Stroking the screen of his smartphone, he scrolled past tweets that succinctly summarized the words of the man on the podium. The speaker’s unfunny jokes made even less amusing when amplified by a stream of identical tweets and retweets. The core of the message – if there was one – lost in a sea of digital chatter. The hashtag taken over by inside jokes and by spam from the exhibit floor. On the big screen, a red dot danced along the first few sentences of a text-heavy slide. The speaker, engrossed in his monotonous karaoke, had his back to the audience. It was time. Time to get up and find some free coffee before the next talk.
Besides the whirring of the fridges and the buzzing of the fume hood it was quiet in the lab. The radio was off. The centrifuge was silent. The only other sound was the ticking of a clock, very briefly and almost unnoticeably slowing down as the big hand pushed onto twelve and the little hand reached ten. Sunlight hit a pile of papers on a lab bench. A pipette waited to be picked up, but nobody was there. The last student had gone home almost three hours ago. The next one would arrive in a few minutes, take a last sip of her coffee before placing the cup on the table just outside the lab entrance, and flip through the notebook to recall which of yesterday’s inconclusive experiments would need to be done again today.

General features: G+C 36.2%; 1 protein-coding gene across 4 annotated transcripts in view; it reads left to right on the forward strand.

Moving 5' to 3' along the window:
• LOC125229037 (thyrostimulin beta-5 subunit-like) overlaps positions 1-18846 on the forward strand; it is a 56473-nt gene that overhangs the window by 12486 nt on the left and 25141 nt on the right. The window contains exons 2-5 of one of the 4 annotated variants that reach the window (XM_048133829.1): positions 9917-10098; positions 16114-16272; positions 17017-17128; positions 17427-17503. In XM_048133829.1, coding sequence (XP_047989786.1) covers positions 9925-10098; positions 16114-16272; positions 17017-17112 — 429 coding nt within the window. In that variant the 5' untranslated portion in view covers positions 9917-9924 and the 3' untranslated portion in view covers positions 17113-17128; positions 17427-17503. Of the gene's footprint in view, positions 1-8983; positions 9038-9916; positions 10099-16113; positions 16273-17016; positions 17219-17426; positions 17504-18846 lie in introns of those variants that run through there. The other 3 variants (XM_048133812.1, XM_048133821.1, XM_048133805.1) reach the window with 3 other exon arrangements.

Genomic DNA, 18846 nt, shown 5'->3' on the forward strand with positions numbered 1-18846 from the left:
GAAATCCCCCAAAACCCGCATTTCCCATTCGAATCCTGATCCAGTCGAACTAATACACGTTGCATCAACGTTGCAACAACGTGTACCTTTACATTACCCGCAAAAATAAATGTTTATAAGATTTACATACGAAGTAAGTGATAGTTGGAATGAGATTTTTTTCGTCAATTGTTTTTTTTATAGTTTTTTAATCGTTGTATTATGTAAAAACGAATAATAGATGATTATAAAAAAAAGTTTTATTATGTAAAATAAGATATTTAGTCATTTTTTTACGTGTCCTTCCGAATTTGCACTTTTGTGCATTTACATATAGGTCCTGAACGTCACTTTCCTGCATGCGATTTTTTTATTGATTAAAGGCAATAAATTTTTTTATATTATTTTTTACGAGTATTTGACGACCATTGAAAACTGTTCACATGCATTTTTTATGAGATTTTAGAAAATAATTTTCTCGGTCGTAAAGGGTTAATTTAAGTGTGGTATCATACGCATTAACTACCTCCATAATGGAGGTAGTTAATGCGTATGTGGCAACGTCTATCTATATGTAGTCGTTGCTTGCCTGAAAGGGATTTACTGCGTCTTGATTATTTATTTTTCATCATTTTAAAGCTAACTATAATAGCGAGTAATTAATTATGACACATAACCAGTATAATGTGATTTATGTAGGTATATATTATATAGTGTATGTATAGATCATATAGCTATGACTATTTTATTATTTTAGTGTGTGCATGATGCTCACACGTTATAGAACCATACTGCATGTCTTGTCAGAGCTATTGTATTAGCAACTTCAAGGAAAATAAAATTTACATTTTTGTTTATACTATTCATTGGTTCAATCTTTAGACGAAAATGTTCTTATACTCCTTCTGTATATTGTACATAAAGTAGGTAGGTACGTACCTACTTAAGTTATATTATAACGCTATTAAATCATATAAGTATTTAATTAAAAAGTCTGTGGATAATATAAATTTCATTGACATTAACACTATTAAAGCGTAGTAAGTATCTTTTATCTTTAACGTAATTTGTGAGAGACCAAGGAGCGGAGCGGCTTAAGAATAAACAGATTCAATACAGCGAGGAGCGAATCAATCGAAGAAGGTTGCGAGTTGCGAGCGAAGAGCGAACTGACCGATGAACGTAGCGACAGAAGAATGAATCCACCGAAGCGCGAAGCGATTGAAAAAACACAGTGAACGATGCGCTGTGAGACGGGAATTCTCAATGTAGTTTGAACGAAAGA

Paper_version_2_Final_Draft_v1_JS_PT_edits.doc took up most of the screen. A small corner was reserved for easy access to a web browser with three open tabs: a literature search, a music playlist, and a social media page on which nothing new had happened since she last refreshed the screen. Going back to the Word document, the colours started to grow on her. The red, blue, purple and green a nice touch on the otherwise monochrome pages. The cursor blinked expectantly. She accepted a fixed typo and a suggested alternative phrase. That’s two things done. Time for coffee.